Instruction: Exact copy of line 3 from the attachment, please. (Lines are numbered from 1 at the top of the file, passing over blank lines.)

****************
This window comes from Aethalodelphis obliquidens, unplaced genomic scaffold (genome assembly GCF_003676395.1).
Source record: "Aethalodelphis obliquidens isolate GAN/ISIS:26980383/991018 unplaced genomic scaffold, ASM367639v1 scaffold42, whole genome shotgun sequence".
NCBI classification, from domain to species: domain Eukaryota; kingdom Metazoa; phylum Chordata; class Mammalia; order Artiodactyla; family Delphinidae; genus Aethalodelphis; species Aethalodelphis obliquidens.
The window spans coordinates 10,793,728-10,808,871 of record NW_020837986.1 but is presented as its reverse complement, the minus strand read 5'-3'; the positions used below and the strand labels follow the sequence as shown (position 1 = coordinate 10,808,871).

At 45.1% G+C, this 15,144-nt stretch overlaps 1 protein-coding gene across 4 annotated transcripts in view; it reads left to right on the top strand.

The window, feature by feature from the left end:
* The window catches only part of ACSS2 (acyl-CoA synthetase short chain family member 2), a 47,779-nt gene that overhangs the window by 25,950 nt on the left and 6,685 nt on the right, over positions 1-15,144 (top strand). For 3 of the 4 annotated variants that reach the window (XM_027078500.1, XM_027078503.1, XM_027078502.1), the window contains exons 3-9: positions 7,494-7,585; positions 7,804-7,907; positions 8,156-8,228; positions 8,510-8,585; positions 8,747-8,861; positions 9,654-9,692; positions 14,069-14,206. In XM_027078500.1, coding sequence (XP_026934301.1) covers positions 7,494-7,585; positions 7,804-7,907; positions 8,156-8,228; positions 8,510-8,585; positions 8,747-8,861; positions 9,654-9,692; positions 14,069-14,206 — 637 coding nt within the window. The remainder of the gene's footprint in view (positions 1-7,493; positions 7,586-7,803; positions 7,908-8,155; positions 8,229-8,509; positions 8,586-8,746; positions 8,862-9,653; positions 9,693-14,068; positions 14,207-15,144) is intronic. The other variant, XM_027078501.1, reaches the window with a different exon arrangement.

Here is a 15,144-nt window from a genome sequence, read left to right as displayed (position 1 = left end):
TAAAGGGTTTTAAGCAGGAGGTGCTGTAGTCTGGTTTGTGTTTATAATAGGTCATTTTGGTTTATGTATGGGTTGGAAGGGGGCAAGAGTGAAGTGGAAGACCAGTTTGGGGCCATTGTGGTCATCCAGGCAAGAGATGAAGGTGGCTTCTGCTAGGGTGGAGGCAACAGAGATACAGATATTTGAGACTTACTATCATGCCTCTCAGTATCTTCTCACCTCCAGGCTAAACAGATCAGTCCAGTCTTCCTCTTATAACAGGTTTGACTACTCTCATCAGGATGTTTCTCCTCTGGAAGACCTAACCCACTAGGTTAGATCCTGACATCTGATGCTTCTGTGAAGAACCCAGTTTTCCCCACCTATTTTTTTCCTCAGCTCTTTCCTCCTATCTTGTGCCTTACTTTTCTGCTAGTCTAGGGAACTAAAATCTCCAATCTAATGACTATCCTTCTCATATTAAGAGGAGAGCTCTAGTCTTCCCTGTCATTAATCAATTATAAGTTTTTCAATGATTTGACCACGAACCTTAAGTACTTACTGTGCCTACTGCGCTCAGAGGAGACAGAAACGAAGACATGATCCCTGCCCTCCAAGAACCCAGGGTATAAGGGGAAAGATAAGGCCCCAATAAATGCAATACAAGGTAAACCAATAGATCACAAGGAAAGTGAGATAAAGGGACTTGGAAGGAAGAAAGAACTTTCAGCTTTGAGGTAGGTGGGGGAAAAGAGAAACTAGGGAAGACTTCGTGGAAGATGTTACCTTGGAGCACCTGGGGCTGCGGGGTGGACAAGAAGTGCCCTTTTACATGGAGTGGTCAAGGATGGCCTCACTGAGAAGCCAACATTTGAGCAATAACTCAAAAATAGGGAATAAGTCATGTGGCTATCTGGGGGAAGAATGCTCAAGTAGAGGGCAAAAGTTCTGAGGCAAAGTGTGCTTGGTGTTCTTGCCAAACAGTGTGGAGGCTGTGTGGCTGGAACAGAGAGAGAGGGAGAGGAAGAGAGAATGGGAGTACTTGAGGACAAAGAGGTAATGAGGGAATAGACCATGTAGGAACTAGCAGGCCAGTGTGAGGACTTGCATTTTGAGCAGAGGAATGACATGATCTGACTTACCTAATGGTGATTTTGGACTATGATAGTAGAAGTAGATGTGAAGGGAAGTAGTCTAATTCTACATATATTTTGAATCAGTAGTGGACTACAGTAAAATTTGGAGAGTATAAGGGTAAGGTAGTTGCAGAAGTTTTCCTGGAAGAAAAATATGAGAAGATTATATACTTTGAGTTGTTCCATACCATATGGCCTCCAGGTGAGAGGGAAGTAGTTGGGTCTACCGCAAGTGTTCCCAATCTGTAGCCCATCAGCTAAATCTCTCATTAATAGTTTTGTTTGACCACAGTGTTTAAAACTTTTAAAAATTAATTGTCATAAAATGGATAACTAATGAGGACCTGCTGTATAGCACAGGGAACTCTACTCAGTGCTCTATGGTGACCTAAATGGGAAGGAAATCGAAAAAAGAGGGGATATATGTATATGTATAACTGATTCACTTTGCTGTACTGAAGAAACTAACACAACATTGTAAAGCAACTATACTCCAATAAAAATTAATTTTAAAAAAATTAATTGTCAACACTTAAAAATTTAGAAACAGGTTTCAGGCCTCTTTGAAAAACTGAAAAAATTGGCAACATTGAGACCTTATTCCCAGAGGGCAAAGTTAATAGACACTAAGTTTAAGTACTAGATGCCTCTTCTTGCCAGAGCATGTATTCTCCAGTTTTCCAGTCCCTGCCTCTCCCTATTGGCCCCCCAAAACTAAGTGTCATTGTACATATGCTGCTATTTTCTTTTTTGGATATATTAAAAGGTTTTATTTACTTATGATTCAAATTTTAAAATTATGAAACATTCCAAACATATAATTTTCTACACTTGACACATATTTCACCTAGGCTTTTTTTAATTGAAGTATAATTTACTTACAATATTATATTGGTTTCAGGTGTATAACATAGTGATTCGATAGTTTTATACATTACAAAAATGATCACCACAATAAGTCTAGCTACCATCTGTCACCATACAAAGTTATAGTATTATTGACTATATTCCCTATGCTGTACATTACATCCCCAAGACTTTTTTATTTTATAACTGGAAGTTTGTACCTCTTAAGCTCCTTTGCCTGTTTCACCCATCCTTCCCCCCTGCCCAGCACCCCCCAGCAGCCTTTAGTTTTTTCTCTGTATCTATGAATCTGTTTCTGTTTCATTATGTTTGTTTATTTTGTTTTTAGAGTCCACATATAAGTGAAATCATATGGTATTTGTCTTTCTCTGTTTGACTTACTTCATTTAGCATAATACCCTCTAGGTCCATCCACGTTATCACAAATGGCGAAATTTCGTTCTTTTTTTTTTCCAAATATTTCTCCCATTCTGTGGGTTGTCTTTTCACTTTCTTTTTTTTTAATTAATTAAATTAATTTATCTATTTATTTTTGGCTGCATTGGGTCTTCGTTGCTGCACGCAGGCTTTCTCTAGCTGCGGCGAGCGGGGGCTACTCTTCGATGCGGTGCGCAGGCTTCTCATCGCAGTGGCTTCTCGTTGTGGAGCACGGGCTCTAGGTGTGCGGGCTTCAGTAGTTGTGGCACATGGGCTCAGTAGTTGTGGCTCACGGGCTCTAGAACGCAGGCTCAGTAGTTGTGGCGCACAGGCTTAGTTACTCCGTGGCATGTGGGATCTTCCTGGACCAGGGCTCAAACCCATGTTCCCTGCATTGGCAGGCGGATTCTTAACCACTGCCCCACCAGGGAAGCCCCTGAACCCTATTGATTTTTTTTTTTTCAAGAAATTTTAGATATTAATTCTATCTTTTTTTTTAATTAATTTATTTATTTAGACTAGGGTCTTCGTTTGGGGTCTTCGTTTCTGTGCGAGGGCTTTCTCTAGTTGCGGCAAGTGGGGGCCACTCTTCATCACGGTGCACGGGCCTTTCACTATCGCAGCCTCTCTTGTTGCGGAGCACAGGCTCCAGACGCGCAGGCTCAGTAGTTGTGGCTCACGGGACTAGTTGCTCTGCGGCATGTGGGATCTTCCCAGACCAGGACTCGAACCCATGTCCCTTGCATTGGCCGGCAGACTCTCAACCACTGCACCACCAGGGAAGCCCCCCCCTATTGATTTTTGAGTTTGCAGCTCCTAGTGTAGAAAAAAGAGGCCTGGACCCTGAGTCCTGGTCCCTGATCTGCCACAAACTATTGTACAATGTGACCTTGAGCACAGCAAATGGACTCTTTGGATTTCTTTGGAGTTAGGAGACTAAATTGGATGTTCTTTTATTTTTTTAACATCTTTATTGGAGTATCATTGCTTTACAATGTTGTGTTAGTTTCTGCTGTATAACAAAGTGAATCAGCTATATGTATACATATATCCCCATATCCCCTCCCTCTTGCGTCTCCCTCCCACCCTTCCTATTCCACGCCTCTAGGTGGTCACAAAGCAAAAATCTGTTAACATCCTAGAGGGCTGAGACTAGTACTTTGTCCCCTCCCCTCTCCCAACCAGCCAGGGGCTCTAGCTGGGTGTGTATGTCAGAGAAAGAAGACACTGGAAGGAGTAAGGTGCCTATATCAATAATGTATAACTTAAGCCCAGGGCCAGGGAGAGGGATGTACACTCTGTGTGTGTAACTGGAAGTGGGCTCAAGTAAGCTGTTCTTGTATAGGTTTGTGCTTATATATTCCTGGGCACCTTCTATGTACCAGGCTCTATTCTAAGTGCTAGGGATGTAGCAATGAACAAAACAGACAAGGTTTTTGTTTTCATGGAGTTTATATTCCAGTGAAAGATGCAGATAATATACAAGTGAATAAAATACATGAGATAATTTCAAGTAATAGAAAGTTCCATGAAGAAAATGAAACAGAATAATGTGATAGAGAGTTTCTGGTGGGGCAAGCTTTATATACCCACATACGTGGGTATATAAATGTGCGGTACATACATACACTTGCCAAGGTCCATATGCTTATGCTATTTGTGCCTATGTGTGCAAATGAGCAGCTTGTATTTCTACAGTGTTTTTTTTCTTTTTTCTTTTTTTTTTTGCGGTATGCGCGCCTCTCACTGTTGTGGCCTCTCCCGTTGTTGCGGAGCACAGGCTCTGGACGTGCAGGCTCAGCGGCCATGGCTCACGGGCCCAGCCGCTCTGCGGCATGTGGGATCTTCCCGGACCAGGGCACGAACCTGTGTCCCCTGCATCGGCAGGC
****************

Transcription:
NCBI classification, from domain to species: domain Eukaryota; kingdom Metazoa; phylum Chordata; class Mammalia; order Artiodactyla; family Delphinidae; genus Aethalodelphis; species Aethalodelphis obliquidens.